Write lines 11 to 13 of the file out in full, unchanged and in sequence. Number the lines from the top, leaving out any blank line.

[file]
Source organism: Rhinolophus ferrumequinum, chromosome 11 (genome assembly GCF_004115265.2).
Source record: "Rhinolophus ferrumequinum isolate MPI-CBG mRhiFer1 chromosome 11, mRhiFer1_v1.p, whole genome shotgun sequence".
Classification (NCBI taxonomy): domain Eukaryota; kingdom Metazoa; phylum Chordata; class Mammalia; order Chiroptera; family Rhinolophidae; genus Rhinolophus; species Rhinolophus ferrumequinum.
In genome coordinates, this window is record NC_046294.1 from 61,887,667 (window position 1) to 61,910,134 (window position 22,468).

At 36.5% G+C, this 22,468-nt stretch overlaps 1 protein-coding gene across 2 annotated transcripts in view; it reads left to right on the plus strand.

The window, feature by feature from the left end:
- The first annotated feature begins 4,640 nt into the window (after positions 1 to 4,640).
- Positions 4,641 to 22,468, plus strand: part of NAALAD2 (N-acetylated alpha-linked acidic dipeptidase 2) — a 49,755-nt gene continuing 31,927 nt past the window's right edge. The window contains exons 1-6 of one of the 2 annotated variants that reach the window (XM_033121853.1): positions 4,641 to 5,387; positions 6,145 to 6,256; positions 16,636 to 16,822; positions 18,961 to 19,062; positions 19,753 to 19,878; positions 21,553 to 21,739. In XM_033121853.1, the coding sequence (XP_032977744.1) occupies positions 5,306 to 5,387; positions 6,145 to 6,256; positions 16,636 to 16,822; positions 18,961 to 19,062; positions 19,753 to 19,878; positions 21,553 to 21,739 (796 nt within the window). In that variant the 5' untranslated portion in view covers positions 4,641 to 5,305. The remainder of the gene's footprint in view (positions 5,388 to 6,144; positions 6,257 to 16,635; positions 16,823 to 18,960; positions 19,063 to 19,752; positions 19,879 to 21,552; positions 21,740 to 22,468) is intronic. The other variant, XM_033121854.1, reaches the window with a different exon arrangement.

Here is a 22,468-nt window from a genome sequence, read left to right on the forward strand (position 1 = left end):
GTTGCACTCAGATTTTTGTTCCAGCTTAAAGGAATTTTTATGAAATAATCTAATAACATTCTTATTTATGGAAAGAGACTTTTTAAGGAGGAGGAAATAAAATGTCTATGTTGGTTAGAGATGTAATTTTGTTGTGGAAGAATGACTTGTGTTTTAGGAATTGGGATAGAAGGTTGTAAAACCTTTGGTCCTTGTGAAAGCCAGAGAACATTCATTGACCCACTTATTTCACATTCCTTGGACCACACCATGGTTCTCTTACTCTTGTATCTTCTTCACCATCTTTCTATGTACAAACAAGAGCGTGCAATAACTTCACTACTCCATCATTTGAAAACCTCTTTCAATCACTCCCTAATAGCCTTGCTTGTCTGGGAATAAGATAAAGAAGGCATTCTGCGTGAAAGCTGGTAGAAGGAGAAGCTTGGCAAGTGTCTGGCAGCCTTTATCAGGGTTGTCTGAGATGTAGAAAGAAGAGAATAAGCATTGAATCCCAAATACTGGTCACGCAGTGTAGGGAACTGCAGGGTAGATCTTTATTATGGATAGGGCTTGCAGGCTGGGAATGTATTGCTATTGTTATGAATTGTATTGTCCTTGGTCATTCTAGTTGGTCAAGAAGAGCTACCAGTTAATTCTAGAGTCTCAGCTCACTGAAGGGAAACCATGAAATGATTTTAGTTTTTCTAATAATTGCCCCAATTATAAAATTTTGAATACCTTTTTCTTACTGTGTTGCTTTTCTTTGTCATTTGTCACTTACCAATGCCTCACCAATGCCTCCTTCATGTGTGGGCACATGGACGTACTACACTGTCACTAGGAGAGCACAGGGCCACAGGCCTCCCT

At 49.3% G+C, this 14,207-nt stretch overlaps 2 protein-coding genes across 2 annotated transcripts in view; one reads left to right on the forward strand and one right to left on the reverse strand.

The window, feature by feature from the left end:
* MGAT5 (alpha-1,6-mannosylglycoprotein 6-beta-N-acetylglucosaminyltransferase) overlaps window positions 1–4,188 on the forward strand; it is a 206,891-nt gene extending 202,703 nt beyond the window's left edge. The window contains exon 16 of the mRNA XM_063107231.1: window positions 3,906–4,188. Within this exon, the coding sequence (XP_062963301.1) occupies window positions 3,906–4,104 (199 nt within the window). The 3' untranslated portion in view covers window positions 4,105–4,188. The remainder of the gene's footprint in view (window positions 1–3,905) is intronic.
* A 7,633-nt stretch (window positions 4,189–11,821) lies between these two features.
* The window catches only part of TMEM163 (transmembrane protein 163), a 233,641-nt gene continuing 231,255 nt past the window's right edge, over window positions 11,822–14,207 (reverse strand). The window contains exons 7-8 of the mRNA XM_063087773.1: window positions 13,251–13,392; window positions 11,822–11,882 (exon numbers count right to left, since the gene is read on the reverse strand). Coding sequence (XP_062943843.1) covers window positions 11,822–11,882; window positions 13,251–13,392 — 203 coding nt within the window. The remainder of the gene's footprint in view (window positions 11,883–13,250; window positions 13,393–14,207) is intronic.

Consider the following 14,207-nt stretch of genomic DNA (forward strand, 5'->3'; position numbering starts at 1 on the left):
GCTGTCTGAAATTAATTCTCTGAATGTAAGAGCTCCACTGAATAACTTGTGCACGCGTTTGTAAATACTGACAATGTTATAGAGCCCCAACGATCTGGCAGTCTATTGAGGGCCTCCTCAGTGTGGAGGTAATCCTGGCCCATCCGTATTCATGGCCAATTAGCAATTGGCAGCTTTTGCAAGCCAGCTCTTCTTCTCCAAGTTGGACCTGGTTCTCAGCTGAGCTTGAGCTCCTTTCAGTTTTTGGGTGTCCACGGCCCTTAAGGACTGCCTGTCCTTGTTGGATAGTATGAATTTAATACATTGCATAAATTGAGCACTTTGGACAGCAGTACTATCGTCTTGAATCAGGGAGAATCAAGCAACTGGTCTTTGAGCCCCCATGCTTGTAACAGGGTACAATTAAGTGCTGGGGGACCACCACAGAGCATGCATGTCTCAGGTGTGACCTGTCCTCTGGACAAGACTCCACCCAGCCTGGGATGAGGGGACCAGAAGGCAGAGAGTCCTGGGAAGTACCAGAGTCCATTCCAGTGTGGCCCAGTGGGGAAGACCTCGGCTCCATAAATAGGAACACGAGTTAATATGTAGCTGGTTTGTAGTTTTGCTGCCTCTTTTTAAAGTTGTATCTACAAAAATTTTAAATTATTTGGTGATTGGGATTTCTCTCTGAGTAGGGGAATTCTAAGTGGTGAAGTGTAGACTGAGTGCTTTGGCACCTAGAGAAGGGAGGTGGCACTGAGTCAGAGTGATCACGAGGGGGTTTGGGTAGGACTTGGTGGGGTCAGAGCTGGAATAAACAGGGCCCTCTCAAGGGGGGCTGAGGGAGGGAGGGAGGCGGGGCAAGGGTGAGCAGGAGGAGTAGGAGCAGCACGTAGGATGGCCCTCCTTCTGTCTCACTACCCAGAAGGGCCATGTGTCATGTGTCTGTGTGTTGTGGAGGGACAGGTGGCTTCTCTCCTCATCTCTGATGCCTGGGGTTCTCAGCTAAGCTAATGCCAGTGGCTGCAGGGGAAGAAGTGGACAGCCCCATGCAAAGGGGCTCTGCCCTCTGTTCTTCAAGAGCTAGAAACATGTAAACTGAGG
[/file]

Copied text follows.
At 49.3% G+C, this 14,207-nt stretch overlaps 2 protein-coding genes across 2 annotated transcripts in view; one reads left to right on the forward strand and one right to left on the reverse strand.

The window, feature by feature from the left end:
* MGAT5 (alpha-1,6-mannosylglycoprotein 6-beta-N-acetylglucosaminyltransferase) overlaps window positions 1–4,188 on the forward strand; it is a 206,891-nt gene extending 202,703 nt beyond the window's left edge. The window contains exon 16 of the mRNA XM_063107231.1: window positions 3,906–4,188. Within this exon, the coding sequence (XP_062963301.1) occupies window positions 3,906–4,104 (199 nt within the window). The 3' untranslated portion in view covers window positions 4,105–4,188. The remainder of the gene's footprint in view (window positions 1–3,905) is intronic.